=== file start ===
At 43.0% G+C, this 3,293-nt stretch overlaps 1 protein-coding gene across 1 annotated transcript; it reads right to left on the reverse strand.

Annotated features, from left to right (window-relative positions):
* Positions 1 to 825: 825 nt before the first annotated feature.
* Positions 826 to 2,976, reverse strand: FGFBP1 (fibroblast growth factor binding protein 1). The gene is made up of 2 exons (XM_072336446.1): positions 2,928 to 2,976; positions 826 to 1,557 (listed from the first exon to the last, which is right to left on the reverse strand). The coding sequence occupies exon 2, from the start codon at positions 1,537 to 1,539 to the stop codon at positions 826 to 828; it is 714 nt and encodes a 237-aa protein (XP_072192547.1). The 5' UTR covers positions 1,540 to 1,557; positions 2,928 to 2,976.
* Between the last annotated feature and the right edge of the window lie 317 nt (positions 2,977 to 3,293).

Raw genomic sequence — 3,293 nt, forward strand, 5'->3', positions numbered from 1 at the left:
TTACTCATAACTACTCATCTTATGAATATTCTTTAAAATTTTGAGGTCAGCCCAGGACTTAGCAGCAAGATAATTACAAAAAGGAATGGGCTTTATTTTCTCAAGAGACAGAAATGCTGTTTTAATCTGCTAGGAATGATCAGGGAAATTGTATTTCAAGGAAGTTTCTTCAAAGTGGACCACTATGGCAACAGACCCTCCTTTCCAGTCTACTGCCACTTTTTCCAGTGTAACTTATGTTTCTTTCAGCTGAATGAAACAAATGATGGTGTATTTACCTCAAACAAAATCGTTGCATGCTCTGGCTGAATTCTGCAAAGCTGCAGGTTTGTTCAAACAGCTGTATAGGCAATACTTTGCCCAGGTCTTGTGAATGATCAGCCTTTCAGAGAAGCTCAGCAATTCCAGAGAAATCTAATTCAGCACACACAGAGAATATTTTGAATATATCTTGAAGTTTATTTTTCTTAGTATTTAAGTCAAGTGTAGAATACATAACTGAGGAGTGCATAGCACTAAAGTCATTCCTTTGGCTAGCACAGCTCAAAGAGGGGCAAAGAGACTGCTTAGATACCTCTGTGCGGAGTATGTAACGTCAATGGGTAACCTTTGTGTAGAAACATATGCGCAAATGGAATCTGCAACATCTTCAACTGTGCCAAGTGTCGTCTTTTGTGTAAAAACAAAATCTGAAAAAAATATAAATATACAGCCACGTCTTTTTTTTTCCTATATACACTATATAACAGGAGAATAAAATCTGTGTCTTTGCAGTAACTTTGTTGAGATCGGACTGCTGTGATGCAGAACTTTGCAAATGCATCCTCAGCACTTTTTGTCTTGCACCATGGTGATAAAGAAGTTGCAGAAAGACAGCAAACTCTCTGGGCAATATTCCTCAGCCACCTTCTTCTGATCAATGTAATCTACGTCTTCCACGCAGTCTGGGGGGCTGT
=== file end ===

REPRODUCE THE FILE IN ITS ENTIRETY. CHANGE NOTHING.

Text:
At 43.0% G+C, this 3,293-nt stretch overlaps 1 protein-coding gene across 1 annotated transcript; it reads right to left on the reverse strand.

Annotated features, from left to right (window-relative positions):
* Positions 1 to 825: 825 nt before the first annotated feature.
* Positions 826 to 2,976, reverse strand: FGFBP1 (fibroblast growth factor binding protein 1). The gene is made up of 2 exons (XM_072336446.1): positions 2,928 to 2,976; positions 826 to 1,557 (listed from the first exon to the last, which is right to left on the reverse strand). The coding sequence occupies exon 2, from the start codon at positions 1,537 to 1,539 to the stop codon at positions 826 to 828; it is 714 nt and encodes a 237-aa protein (XP_072192547.1). The 5' UTR covers positions 1,540 to 1,557; positions 2,928 to 2,976.
* Between the last annotated feature and the right edge of the window lie 317 nt (positions 2,977 to 3,293).

Raw genomic sequence — 3,293 nt, forward strand, 5'->3', positions numbered from 1 at the left:
TTACTCATAACTACTCATCTTATGAATATTCTTTAAAATTTTGAGGTCAGCCCAGGACTTAGCAGCAAGATAATTACAAAAAGGAATGGGCTTTATTTTCTCAAGAGACAGAAATGCTGTTTTAATCTGCTAGGAATGATCAGGGAAATTGTATTTCAAGGAAGTTTCTTCAAAGTGGACCACTATGGCAACAGACCCTCCTTTCCAGTCTACTGCCACTTTTTCCAGTGTAACTTATGTTTCTTTCAGCTGAATGAAACAAATGATGGTGTATTTACCTCAAACAAAATCGTTGCATGCTCTGGCTGAATTCTGCAAAGCTGCAGGTTTGTTCAAACAGCTGTATAGGCAATACTTTGCCCAGGTCTTGTGAATGATCAGCCTTTCAGAGAAGCTCAGCAATTCCAGAGAAATCTAATTCAGCACACACAGAGAATATTTTGAATATATCTTGAAGTTTATTTTTCTTAGTATTTAAGTCAAGTGTAGAATACATAACTGAGGAGTGCATAGCACTAAAGTCATTCCTTTGGCTAGCACAGCTCAAAGAGGGGCAAAGAGACTGCTTAGATACCTCTGTGCGGAGTATGTAACGTCAATGGGTAACCTTTGTGTAGAAACATATGCGCAAATGGAATCTGCAACATCTTCAACTGTGCCAAGTGTCGTCTTTTGTGTAAAAACAAAATCTGAAAAAAATATAAATATACAGCCACGTCTTTTTTTTTCCTATATACACTATATAACAGGAGAATAAAATCTGTGTCTTTGCAGTAACTTTGTTGAGATCGGACTGCTGTGATGCAGAACTTTGCAAATGCATCCTCAGCACTTTTTGTCTTGCACCATGGTGATAAAGAAGTTGCAGAAAGACAGCAAACTCTCTGGGCAATATTCCTCAGCCACCTTCTTCTGATCAATGTAATCTACGTCTTCCACGCAGTCTGGGGGGCTGT